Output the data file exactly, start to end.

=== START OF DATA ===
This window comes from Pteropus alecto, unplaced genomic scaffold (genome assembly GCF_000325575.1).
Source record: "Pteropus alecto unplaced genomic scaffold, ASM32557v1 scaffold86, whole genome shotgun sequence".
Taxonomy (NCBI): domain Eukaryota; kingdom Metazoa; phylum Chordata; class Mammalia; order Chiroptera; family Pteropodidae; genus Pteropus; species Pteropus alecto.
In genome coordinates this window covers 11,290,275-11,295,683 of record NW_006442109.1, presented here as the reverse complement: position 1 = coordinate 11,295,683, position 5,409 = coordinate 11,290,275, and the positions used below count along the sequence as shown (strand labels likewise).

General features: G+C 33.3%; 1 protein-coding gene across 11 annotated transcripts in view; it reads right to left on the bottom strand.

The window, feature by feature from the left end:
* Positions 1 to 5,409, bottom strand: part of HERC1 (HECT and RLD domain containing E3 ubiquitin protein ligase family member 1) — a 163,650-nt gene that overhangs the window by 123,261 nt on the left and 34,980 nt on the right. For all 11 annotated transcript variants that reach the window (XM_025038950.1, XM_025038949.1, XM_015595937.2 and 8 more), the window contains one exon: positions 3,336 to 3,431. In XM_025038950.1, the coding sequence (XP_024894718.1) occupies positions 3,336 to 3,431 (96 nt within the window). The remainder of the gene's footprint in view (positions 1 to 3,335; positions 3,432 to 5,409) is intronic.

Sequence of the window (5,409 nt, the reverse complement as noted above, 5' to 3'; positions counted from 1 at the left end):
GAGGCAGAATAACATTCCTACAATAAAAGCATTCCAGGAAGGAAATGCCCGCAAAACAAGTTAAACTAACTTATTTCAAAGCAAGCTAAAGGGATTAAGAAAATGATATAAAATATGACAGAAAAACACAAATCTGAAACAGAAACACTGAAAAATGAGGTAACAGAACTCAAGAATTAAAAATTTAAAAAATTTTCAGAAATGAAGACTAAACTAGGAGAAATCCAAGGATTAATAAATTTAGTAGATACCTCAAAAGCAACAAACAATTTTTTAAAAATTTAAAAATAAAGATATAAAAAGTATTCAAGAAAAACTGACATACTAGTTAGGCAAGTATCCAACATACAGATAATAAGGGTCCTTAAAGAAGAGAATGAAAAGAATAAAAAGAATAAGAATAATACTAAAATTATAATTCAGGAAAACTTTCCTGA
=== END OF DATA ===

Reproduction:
This window comes from Pteropus alecto, unplaced genomic scaffold (genome assembly GCF_000325575.1).
Source record: "Pteropus alecto unplaced genomic scaffold, ASM32557v1 scaffold86, whole genome shotgun sequence".
Taxonomy (NCBI): domain Eukaryota; kingdom Metazoa; phylum Chordata; class Mammalia; order Chiroptera; family Pteropodidae; genus Pteropus; species Pteropus alecto.
In genome coordinates this window covers 11,290,275-11,295,683 of record NW_006442109.1, presented here as the reverse complement: position 1 = coordinate 11,295,683, position 5,409 = coordinate 11,290,275, and the positions used below count along the sequence as shown (strand labels likewise).

General features: G+C 33.3%; 1 protein-coding gene across 11 annotated transcripts in view; it reads right to left on the bottom strand.

The window, feature by feature from the left end:
* Positions 1 to 5,409, bottom strand: part of HERC1 (HECT and RLD domain containing E3 ubiquitin protein ligase family member 1) — a 163,650-nt gene that overhangs the window by 123,261 nt on the left and 34,980 nt on the right. For all 11 annotated transcript variants that reach the window (XM_025038950.1, XM_025038949.1, XM_015595937.2 and 8 more), the window contains one exon: positions 3,336 to 3,431. In XM_025038950.1, the coding sequence (XP_024894718.1) occupies positions 3,336 to 3,431 (96 nt within the window). The remainder of the gene's footprint in view (positions 1 to 3,335; positions 3,432 to 5,409) is intronic.

Sequence of the window (5,409 nt, the reverse complement as noted above, 5' to 3'; positions counted from 1 at the left end):
GAGGCAGAATAACATTCCTACAATAAAAGCATTCCAGGAAGGAAATGCCCGCAAAACAAGTTAAACTAACTTATTTCAAAGCAAGCTAAAGGGATTAAGAAAATGATATAAAATATGACAGAAAAACACAAATCTGAAACAGAAACACTGAAAAATGAGGTAACAGAACTCAAGAATTAAAAATTTAAAAAATTTTCAGAAATGAAGACTAAACTAGGAGAAATCCAAGGATTAATAAATTTAGTAGATACCTCAAAAGCAACAAACAATTTTTTAAAAATTTAAAAATAAAGATATAAAAAGTATTCAAGAAAAACTGACATACTAGTTAGGCAAGTATCCAACATACAGATAATAAGGGTCCTTAAAGAAGAGAATGAAAAGAATAAAAAGAATAAGAATAATACTAAAATTATAATTCAGGAAAACTTTCCTGA